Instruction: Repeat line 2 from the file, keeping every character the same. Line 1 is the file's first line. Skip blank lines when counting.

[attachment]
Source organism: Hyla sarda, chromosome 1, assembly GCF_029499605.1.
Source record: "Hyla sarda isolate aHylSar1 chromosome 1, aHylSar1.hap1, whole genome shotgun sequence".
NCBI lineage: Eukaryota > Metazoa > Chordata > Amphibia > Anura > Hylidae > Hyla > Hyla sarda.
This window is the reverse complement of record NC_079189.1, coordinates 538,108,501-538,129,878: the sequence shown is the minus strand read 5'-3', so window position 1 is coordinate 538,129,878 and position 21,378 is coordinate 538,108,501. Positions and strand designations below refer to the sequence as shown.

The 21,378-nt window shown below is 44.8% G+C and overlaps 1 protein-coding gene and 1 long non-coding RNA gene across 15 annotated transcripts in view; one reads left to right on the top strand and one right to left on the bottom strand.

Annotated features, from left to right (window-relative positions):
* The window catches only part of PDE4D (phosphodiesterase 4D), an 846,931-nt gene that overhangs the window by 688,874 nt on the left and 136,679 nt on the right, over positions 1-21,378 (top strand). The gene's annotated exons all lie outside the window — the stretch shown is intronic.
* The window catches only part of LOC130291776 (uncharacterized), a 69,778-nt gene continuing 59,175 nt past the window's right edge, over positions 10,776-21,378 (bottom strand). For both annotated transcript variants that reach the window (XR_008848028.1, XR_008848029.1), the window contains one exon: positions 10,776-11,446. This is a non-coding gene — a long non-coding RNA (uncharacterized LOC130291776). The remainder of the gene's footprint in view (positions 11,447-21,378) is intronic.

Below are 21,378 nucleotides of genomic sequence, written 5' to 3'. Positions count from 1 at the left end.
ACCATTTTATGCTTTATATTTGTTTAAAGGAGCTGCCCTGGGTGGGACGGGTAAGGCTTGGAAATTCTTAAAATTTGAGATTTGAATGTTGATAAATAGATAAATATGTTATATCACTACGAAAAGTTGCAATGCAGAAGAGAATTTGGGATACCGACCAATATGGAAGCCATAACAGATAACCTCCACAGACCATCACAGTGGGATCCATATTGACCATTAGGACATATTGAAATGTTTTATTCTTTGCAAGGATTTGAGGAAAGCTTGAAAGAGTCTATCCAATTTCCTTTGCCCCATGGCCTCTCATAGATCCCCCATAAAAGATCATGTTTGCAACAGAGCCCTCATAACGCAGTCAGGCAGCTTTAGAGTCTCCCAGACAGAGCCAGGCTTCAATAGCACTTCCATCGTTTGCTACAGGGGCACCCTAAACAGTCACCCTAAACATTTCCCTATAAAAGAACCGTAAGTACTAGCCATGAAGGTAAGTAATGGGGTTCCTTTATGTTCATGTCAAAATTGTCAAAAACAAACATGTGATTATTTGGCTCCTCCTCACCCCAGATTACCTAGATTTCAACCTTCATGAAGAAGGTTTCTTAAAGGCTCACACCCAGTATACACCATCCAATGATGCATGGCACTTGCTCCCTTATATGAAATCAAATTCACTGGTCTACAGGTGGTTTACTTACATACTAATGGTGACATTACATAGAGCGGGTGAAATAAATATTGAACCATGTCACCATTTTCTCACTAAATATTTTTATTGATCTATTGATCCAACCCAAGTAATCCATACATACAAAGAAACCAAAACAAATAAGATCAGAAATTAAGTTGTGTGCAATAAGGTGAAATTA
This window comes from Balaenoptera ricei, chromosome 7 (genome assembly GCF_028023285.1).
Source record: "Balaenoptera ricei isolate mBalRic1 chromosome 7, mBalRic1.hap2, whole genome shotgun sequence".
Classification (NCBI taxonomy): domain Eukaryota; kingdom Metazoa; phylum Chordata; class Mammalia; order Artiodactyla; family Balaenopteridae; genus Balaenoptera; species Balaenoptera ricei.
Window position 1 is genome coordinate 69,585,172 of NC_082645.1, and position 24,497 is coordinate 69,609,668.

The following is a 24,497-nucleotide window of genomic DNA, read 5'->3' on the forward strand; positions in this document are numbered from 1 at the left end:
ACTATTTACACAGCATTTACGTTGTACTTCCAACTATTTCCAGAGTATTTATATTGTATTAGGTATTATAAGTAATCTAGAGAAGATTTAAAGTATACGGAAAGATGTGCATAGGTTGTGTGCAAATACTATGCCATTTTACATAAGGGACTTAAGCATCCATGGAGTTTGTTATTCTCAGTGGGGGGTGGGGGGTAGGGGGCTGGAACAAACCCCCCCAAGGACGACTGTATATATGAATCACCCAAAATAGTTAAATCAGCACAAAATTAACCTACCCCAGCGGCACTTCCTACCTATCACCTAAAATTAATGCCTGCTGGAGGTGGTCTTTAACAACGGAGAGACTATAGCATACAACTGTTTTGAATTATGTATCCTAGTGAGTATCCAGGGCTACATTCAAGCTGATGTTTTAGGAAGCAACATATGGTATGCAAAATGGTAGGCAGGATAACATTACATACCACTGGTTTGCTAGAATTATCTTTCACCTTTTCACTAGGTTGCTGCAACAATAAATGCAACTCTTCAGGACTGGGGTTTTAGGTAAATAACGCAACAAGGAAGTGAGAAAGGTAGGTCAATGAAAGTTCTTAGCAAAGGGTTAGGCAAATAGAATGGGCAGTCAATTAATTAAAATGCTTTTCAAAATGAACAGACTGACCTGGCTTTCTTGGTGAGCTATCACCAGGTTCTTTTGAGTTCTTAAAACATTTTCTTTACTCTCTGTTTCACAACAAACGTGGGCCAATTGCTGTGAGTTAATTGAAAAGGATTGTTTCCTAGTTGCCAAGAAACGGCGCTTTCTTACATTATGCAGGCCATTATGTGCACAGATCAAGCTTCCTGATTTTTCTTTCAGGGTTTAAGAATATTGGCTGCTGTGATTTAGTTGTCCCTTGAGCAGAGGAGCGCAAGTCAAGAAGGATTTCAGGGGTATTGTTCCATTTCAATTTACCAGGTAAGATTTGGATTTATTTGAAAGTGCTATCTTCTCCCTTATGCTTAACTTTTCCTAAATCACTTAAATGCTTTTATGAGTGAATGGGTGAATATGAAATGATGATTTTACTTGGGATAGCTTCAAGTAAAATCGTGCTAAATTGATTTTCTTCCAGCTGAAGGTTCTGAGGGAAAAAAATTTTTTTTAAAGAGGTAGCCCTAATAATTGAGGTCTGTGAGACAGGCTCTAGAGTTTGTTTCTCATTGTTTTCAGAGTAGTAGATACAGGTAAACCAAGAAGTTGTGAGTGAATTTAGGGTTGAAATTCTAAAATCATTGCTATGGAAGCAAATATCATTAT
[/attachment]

Source record: "Hyla sarda isolate aHylSar1 chromosome 1, aHylSar1.hap1, whole genome shotgun sequence".